Student Course Evaluations: Are they worthwhile?

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So I finally found the time and admittedly the nerve to pick up and read my student evaluations for EDCI 336 from  last term. I promised myself that I would set up the scenario with the following parameters:

1. Read evaluations while experiencing  a high self-esteem trend.
2. Have someone available on speed dial if I need to banter about the results.
3. Read evaluations just before or just after a workout, tennis game, or exceptional bottle of wine.

Why so tentative?

Before obtaining my evaluations I talked to someone who I admire and aspire to be like (Em that’s you!) She’s the kind of person who is your multi-vitamin of life. She is full of joy, wisdom, perspective and with the precious capacity to listen. She said that her student evaluations were “brutal” very critical and full of comments that she deemed to be less than constructive.

My fear of experiencing a similar plight?

I gave it my all.

I don’t think given the same circumstances I could have worked any harder during this experience. Despite my best effort what if I failed? What if I somehow missed the connection?

So I’m well acquainted with failure and I find opportunities to proclaim the opportunities that failure awakens but when faced with the possibility of a teaching debacle it is truly uncomfortable..particularly when the edge is so fine between a great teaching/learning experience and a dismal one.

Walking to my car with the manila envelope tucked under my arm I felt the tension building so much so that upon arriving at my car I threw open the door, tore open the envelope and peered at the results. A confusing array of columns and numbers didn’t give me immediate clarity. I had to comb through mean, medians, standard deviations to condense my overall impression.

After a few minutes I breathed a sigh of relief. I reviewed a range of results from “Very Poor” to “Excellent” with more results on the “Excellent” side of the teeter totter than the “Very Poor”.

. …Exhale…  “Well at least I didn’t suck.”

No, not very mature is it? But I think I reveal the gnawing insecurity that educators who start their career today and those who have been teaching for over twenty years experience each time they dare to engage with this mystery called teaching. The teeter totter of engaged learning can be very unpredictable.

Did these evaluations help me in my pursuit to provide the best learning experience? Well, given the number of written responses trashing Twitter I likely won’t spend as much time badgering students about tweeting pedagogy. Other than a few minor modifications I’m not sure these evaluations are a valuable means of improving my practice.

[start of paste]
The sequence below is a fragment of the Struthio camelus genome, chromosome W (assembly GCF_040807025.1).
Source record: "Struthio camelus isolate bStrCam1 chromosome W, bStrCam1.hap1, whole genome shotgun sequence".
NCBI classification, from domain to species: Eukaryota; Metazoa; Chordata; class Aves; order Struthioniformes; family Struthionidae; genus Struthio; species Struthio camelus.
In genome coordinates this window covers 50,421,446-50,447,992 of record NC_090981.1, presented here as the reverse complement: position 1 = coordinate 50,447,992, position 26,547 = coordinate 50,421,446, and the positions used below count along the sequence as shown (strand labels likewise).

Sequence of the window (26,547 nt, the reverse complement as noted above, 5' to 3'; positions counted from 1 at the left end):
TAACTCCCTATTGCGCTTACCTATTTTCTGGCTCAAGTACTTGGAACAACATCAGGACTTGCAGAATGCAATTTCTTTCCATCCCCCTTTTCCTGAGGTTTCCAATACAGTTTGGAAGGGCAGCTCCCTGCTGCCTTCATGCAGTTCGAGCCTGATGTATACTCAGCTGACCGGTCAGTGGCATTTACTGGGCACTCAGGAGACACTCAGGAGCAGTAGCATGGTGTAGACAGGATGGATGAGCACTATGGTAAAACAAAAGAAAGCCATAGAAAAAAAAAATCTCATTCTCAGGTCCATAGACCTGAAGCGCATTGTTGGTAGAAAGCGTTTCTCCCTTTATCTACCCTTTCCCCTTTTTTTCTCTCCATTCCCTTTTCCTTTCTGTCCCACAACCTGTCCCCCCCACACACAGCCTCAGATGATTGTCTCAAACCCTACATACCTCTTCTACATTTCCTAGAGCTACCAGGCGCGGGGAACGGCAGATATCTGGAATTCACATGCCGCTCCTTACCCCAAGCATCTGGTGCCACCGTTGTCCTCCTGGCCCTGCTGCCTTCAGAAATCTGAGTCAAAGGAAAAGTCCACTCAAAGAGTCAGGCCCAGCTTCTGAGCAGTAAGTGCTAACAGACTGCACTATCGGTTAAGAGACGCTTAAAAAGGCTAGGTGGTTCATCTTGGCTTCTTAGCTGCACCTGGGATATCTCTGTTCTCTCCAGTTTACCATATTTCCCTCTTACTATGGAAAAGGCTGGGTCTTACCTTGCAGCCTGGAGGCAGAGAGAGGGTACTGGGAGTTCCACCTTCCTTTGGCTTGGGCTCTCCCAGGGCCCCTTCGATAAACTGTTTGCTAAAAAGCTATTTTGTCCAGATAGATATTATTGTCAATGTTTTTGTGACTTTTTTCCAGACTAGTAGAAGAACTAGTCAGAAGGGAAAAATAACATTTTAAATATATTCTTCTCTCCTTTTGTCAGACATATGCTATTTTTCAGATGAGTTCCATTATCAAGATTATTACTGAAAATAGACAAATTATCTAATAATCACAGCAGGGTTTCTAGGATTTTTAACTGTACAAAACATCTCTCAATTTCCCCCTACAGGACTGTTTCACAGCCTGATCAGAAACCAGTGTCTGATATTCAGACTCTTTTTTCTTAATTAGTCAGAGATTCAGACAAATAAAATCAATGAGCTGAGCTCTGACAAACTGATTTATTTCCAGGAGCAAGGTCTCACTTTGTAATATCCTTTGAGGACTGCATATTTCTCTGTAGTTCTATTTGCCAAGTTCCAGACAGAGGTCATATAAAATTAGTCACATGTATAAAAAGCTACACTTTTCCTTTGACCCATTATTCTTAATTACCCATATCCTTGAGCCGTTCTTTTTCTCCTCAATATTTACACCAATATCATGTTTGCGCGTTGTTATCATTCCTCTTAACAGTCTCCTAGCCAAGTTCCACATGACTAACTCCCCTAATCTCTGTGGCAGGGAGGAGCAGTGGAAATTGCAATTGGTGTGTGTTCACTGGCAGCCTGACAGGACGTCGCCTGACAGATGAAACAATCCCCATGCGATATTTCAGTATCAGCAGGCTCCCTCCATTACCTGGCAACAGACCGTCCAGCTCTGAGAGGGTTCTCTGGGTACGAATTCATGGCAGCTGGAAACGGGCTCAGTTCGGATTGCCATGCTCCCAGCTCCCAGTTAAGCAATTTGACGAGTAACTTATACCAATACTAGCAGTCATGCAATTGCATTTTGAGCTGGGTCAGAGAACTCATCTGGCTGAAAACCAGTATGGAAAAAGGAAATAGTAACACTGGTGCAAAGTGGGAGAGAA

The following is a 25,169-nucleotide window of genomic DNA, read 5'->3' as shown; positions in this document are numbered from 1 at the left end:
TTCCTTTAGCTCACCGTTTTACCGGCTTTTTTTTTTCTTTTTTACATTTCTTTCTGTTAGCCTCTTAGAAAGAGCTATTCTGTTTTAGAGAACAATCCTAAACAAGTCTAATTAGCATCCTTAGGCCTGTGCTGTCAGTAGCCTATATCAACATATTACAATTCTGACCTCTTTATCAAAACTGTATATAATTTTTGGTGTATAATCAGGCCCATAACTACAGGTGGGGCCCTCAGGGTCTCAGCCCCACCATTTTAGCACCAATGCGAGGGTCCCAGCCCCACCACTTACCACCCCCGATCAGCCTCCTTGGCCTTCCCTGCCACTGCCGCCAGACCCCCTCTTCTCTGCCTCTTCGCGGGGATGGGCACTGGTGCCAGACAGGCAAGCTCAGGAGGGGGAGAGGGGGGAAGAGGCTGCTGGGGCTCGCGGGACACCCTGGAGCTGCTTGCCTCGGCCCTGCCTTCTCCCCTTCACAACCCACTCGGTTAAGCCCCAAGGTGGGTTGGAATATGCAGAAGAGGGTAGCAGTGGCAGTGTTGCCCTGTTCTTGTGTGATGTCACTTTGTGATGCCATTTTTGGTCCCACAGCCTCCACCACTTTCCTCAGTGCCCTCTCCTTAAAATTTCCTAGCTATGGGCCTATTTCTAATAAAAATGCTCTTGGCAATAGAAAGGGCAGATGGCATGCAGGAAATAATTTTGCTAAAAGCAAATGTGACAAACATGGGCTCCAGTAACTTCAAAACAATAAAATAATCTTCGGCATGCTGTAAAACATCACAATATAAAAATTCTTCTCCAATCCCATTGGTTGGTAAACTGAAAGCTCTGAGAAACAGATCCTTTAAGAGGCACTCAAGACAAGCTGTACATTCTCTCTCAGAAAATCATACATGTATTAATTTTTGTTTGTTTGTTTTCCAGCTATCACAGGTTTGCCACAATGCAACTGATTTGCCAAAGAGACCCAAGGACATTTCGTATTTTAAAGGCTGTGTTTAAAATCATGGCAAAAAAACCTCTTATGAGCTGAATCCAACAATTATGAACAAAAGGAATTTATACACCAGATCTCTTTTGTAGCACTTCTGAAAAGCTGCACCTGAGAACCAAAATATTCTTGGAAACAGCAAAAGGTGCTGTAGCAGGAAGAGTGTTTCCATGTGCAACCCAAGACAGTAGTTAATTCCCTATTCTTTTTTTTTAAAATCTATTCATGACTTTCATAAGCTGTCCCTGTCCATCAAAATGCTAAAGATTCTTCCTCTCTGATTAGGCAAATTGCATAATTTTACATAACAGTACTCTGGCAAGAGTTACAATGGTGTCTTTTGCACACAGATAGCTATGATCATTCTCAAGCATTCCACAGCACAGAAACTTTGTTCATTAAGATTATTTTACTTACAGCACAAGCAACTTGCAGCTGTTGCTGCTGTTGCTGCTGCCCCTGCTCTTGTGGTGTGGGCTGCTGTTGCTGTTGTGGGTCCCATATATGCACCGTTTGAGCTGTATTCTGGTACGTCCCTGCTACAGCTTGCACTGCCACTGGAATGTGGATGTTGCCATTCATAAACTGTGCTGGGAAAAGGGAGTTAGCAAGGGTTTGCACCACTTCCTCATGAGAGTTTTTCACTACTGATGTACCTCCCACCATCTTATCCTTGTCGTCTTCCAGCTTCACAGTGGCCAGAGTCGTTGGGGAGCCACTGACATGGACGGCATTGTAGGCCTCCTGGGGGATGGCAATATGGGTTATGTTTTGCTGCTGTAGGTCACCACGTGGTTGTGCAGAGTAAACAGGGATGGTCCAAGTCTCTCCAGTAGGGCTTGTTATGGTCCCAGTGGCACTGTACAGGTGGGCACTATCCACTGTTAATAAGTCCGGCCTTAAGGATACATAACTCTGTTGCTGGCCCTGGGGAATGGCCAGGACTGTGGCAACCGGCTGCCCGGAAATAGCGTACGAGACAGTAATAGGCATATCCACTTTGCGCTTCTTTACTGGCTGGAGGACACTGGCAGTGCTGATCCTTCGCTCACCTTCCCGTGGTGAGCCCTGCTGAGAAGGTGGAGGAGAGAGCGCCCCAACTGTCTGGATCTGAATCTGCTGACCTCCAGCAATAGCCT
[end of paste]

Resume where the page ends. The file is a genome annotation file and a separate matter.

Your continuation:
I’m discovering that every group of students I encounter has its distinct characteristics and needs. I need to prepare presentations and activities that respond to the unique disposition of the class and learning styles during the course- while it still matters not after course has finished.  The most invaluable feedback I received was at the beginning and midway part of the term when I distributed an online questionnaire about the content, delivery and direction of the course. With this feedback I was able to make some changes to both the preparation and delivery of the course material. Next time maybe I’ll plan to canvass the class three times during the term or look for “mini-forms”  of feedback to see if this maintains or increases their engagement.

 

2 responses to “Student Course Evaluations: Are they worthwhile?

  1. It is not just the material that makes a course worth while. It is also the enthusiasm of the teacher. Your love of the material covered in this course was infectious! While not every idea was an “aha” moment, almost all of the tools you showed were novel to me so the exposure was valuable. It does not always matter if every idea is a hit with the students, some things are just valuable for students to be exposed to. Your course taught me a lot and that is valuable to me so thank you!

  2. You’re Welcome Karli,

    Disposition is critical to engagement. I have been fortunate to also learn from people passionate about their interests and fervent to share their experiences.

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